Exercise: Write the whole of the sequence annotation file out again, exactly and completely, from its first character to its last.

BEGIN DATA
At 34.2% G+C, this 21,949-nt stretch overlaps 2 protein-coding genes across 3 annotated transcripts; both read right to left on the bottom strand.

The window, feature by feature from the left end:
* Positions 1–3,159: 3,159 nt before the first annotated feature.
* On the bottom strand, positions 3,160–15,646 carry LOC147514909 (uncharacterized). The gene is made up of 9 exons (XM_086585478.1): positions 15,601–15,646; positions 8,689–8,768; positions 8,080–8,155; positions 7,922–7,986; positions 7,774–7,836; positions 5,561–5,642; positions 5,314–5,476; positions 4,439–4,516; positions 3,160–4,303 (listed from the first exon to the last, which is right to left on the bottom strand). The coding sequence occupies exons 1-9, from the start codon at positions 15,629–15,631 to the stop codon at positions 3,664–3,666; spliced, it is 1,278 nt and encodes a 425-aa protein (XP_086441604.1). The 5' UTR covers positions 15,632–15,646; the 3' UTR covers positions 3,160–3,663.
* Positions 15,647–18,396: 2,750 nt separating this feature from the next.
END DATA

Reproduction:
At 34.2% G+C, this 21,949-nt stretch overlaps 2 protein-coding genes across 3 annotated transcripts; both read right to left on the bottom strand.

The window, feature by feature from the left end:
* Positions 1–3,159: 3,159 nt before the first annotated feature.
* On the bottom strand, positions 3,160–15,646 carry LOC147514909 (uncharacterized). The gene is made up of 9 exons (XM_086585478.1): positions 15,601–15,646; positions 8,689–8,768; positions 8,080–8,155; positions 7,922–7,986; positions 7,774–7,836; positions 5,561–5,642; positions 5,314–5,476; positions 4,439–4,516; positions 3,160–4,303 (listed from the first exon to the last, which is right to left on the bottom strand). The coding sequence occupies exons 1-9, from the start codon at positions 15,629–15,631 to the stop codon at positions 3,664–3,666; spliced, it is 1,278 nt and encodes a 425-aa protein (XP_086441604.1). The 5' UTR covers positions 15,632–15,646; the 3' UTR covers positions 3,160–3,663.
* Positions 15,647–18,396: 2,750 nt separating this feature from the next.